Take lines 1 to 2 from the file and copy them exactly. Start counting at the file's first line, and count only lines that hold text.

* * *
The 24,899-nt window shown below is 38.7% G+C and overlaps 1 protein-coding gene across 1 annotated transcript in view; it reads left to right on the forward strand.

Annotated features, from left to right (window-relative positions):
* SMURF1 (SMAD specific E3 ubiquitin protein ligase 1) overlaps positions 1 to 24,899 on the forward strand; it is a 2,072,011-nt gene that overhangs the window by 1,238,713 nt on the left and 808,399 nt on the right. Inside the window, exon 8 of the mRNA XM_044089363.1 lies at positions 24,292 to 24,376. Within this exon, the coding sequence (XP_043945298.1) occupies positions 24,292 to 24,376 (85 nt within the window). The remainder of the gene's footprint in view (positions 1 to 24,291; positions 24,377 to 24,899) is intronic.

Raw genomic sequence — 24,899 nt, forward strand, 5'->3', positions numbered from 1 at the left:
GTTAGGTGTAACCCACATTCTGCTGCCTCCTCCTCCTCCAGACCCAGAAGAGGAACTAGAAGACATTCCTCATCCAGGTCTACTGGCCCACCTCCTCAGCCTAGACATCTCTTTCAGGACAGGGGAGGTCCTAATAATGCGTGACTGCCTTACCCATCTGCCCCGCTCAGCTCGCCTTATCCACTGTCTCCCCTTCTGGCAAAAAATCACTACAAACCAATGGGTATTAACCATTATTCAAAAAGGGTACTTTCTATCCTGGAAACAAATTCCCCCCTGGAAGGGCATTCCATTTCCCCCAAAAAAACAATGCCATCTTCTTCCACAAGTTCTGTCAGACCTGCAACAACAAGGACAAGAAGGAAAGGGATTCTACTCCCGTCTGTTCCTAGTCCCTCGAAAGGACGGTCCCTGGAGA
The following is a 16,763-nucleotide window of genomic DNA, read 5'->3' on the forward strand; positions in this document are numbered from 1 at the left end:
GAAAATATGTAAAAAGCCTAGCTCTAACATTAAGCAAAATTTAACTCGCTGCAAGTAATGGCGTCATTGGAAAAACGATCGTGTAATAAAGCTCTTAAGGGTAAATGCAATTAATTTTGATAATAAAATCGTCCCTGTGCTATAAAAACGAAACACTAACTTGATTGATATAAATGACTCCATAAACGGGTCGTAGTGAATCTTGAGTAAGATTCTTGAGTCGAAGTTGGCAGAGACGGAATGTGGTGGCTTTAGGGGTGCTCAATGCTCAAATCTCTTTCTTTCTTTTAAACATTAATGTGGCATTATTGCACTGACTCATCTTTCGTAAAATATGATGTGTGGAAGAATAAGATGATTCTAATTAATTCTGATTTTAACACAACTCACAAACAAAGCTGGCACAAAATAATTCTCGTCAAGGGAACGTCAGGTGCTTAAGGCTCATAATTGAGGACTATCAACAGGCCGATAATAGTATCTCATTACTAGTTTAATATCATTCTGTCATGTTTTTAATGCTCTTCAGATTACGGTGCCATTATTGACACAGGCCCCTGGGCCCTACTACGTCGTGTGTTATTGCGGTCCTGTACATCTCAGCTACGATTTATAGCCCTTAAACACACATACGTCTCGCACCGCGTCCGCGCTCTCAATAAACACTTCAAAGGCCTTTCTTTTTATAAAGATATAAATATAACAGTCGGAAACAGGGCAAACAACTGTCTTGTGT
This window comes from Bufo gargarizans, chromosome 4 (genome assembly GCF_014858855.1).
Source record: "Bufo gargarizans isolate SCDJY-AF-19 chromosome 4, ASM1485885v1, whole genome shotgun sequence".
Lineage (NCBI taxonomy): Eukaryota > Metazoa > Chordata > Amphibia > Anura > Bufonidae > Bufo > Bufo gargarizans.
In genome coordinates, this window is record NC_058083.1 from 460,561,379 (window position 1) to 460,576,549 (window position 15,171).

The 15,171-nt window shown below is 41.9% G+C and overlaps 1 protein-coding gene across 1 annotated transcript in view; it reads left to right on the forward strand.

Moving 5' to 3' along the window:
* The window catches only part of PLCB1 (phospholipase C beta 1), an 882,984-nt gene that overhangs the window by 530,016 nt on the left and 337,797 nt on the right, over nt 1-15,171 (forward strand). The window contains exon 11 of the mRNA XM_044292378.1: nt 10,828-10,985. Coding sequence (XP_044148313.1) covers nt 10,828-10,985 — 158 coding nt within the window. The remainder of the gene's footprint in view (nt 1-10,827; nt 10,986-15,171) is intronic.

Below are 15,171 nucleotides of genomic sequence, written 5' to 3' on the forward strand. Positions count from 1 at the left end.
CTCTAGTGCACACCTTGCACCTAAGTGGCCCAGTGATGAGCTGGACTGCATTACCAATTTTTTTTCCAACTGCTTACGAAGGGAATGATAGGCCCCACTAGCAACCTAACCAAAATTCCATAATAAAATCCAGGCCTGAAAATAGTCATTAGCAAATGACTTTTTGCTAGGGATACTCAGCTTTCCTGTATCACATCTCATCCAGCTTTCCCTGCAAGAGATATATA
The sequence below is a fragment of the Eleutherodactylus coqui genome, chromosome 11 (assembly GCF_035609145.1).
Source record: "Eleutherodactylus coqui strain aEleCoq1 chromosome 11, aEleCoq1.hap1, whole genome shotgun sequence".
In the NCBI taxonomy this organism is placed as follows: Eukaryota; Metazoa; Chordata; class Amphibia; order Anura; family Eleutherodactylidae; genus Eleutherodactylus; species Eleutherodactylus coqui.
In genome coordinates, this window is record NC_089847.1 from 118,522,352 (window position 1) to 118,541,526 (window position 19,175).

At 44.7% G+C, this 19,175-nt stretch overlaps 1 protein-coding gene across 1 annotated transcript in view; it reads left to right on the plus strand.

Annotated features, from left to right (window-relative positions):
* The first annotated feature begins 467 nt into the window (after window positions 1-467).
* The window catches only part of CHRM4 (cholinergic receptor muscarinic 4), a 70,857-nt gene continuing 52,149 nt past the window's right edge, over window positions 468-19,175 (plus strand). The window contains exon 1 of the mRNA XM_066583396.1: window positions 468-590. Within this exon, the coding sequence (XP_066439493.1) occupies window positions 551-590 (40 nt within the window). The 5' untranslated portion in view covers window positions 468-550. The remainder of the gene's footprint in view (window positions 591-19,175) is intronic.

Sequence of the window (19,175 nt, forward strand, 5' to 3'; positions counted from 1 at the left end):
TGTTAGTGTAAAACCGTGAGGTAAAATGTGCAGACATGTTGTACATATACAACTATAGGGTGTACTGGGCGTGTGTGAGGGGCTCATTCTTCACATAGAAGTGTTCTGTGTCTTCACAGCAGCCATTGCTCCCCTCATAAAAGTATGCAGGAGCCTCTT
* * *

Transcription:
The 24,899-nt window shown below is 38.7% G+C and overlaps 1 protein-coding gene across 1 annotated transcript in view; it reads left to right on the forward strand.

Annotated features, from left to right (window-relative positions):